newstadium

Officials said in May that the Blue Bombers will be playing in their new stadium by the start of the 2012 season. ((blueandgold.ca))

Suspicions that cost-overruns might affect design plans for the Winnipeg Blue Bombers' new football stadium have angered people living near where the facility is to be built.

On Monday night, a coalition of Fort Richmond residents will hold a public meeting at the Richmond Kings Community Centre to air their views, which they feel officials and the Winnipeg company developing the project are ignoring.

Many residents told CBC News Thursday that they supported the $115-million stadium plan because it included features such as a sunken playing field and a noise-reducing canopy to cover the stands.

The new 33,000-seat domed stadium is to replace the Bombers' current home, the Canad Inns stadium at Polo Park, which needs more than $50 million in repairs.

But rumblings about possible design changes that could see the canopy and other features scrapped have some people worried.

Jeff Fidyk lives about a kilometre from the University of Manitoba campus where the stadium is to be built and is worried about noise pollution if the canopy is nixed from the plan to save money.

"There's going to be noise — significant noise — pollution in the community … and we shouldn't have to put up with that," Fidyk said.

Fidyk said he and some neighbours have handed out 2,000 flyers detailing their concerns in advance of the Monday meeting.

City councillor may withdraw support

Some city councillors said they are also revisiting their support for the stadium plan. Coun. Dan Vandal (St. Boniface) said the canopy is a design feature that is very important to the stadium's success.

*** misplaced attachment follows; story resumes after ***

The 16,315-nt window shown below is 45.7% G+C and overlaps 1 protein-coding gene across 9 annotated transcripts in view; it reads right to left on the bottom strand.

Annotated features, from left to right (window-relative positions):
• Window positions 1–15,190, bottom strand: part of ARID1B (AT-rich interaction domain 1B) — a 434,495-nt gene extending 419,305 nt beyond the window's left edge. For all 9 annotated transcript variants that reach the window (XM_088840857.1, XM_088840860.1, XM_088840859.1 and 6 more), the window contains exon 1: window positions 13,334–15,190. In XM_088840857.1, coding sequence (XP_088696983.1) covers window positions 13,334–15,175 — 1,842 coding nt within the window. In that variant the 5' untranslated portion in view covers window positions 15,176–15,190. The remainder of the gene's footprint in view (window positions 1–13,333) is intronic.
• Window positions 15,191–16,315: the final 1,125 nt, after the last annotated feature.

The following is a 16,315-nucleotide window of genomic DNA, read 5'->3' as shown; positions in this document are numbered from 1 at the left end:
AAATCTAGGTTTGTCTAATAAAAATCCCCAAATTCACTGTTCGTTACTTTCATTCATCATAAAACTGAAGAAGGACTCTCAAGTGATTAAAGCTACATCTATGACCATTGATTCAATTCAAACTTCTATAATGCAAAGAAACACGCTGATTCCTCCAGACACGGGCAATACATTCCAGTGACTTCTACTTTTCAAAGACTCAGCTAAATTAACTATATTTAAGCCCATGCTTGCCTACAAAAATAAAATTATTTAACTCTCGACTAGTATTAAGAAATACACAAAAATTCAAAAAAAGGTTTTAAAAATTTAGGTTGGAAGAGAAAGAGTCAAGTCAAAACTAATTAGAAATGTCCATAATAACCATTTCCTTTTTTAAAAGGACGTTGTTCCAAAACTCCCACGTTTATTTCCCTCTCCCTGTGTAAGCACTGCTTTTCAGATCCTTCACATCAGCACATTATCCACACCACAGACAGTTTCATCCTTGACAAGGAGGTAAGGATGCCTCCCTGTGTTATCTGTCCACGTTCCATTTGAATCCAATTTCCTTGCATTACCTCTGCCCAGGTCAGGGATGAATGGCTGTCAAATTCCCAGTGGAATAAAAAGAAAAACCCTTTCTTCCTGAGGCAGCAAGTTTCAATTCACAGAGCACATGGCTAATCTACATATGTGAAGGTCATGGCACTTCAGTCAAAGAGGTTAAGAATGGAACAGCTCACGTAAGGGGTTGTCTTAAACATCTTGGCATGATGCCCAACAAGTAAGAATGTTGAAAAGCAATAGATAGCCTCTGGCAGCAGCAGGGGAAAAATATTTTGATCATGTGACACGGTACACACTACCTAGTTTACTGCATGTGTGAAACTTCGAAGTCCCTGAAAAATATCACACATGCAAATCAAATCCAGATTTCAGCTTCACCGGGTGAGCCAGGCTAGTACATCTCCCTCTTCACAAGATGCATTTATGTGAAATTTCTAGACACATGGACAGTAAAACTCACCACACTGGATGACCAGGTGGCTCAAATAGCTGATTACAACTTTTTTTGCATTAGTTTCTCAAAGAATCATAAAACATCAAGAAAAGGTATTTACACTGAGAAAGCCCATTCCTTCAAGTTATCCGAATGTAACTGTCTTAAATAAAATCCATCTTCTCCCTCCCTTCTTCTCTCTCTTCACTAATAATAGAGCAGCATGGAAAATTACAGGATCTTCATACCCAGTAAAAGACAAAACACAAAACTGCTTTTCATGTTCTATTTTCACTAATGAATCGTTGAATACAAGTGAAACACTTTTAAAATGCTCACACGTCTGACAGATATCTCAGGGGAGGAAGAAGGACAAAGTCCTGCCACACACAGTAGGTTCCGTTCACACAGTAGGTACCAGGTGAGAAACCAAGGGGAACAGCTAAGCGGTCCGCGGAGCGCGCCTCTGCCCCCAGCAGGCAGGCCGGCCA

"That's something that's very important to me, and if we have to sacrifice that, then we have to look at the entire package and see where it goes from there," Vandal said.

In March, the provincial government announced it would contribute $90 million in bridge financing to Winnipeg businessman David Asper's development company, Creswin, to get the stadium construction going.

If Creswin fails to pay off the $90 million as planned, the stadium —and the team — will remain community owned, and the loan will be paid back by the province and the city.

Major redevelopment

canada-inns

A new stadium was needed because the current Canad Inns stadium at Polo Park needs more than $50 million in repairs, the province says.

The new stadium is the major feature of a $137.5-million development that will include a multiplex athletic facility for the university and its Bisons sports teams.

The Bomber stadium accounts for $115 million of the cost, which includes an inflatable dome that will cover the field in winter so university teams can use it during the CFL off-season.

Creswin acknowledged Thursday that the stadium design is not yet set in stone.

"We are in the final stages of the tendering process, and once we have those numbers in hand in the next few weeks, we will sit down with our partners and finalize the stadium design," a spokesperson said. " [It] will include a discussion about the canopy."

Coun. Grant Nordman (St. Charles) said he doesn't feel the inclusion of a canopy is a deal-breaker.

"Lord knows, football's an outdoor sport," he said. "If you have to cover it over to make it comfortable, then you should probably take up Ping-Pong."

Officials said in May that the new stadium will be ready for the Bombers by the start of the 2012 season.

With files from the CBC's Wab Kinew